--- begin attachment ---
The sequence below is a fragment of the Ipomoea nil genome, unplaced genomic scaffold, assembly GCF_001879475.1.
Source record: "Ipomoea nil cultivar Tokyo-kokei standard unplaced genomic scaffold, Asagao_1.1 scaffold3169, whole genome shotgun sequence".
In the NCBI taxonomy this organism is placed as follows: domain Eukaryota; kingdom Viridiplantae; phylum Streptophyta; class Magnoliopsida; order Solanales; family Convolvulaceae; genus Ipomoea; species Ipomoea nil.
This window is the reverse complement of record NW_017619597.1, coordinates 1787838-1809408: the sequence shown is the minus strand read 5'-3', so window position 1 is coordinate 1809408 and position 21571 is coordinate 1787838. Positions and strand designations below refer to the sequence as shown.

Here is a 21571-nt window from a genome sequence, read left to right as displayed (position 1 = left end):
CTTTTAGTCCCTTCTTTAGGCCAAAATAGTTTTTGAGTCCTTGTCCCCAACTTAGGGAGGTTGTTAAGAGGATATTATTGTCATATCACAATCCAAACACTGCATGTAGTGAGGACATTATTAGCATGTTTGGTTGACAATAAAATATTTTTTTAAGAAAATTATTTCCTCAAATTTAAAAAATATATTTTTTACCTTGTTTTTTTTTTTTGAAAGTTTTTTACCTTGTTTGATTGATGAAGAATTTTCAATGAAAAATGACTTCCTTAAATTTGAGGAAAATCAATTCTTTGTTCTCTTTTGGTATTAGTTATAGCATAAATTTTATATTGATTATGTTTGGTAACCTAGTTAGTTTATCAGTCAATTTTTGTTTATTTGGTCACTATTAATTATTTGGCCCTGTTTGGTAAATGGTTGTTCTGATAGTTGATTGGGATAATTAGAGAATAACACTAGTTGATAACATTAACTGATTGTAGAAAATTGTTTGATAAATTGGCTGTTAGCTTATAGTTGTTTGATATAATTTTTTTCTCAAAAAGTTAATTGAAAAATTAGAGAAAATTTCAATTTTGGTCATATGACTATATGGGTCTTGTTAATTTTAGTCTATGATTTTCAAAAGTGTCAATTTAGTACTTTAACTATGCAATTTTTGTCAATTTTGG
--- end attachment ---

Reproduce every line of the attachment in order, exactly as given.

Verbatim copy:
The sequence below is a fragment of the Ipomoea nil genome, unplaced genomic scaffold, assembly GCF_001879475.1.
Source record: "Ipomoea nil cultivar Tokyo-kokei standard unplaced genomic scaffold, Asagao_1.1 scaffold3169, whole genome shotgun sequence".
In the NCBI taxonomy this organism is placed as follows: domain Eukaryota; kingdom Viridiplantae; phylum Streptophyta; class Magnoliopsida; order Solanales; family Convolvulaceae; genus Ipomoea; species Ipomoea nil.
This window is the reverse complement of record NW_017619597.1, coordinates 1787838-1809408: the sequence shown is the minus strand read 5'-3', so window position 1 is coordinate 1809408 and position 21571 is coordinate 1787838. Positions and strand designations below refer to the sequence as shown.

Here is a 21571-nt window from a genome sequence, read left to right as displayed (position 1 = left end):
CTTTTAGTCCCTTCTTTAGGCCAAAATAGTTTTTGAGTCCTTGTCCCCAACTTAGGGAGGTTGTTAAGAGGATATTATTGTCATATCACAATCCAAACACTGCATGTAGTGAGGACATTATTAGCATGTTTGGTTGACAATAAAATATTTTTTTAAGAAAATTATTTCCTCAAATTTAAAAAATATATTTTTTACCTTGTTTTTTTTTTTTGAAAGTTTTTTACCTTGTTTGATTGATGAAGAATTTTCAATGAAAAATGACTTCCTTAAATTTGAGGAAAATCAATTCTTTGTTCTCTTTTGGTATTAGTTATAGCATAAATTTTATATTGATTATGTTTGGTAACCTAGTTAGTTTATCAGTCAATTTTTGTTTATTTGGTCACTATTAATTATTTGGCCCTGTTTGGTAAATGGTTGTTCTGATAGTTGATTGGGATAATTAGAGAATAACACTAGTTGATAACATTAACTGATTGTAGAAAATTGTTTGATAAATTGGCTGTTAGCTTATAGTTGTTTGATATAATTTTTTTCTCAAAAAGTTAATTGAAAAATTAGAGAAAATTTCAATTTTGGTCATATGACTATATGGGTCTTGTTAATTTTAGTCTATGATTTTCAAAAGTGTCAATTTAGTACTTTAACTATGCAATTTTTGTCAATTTTGG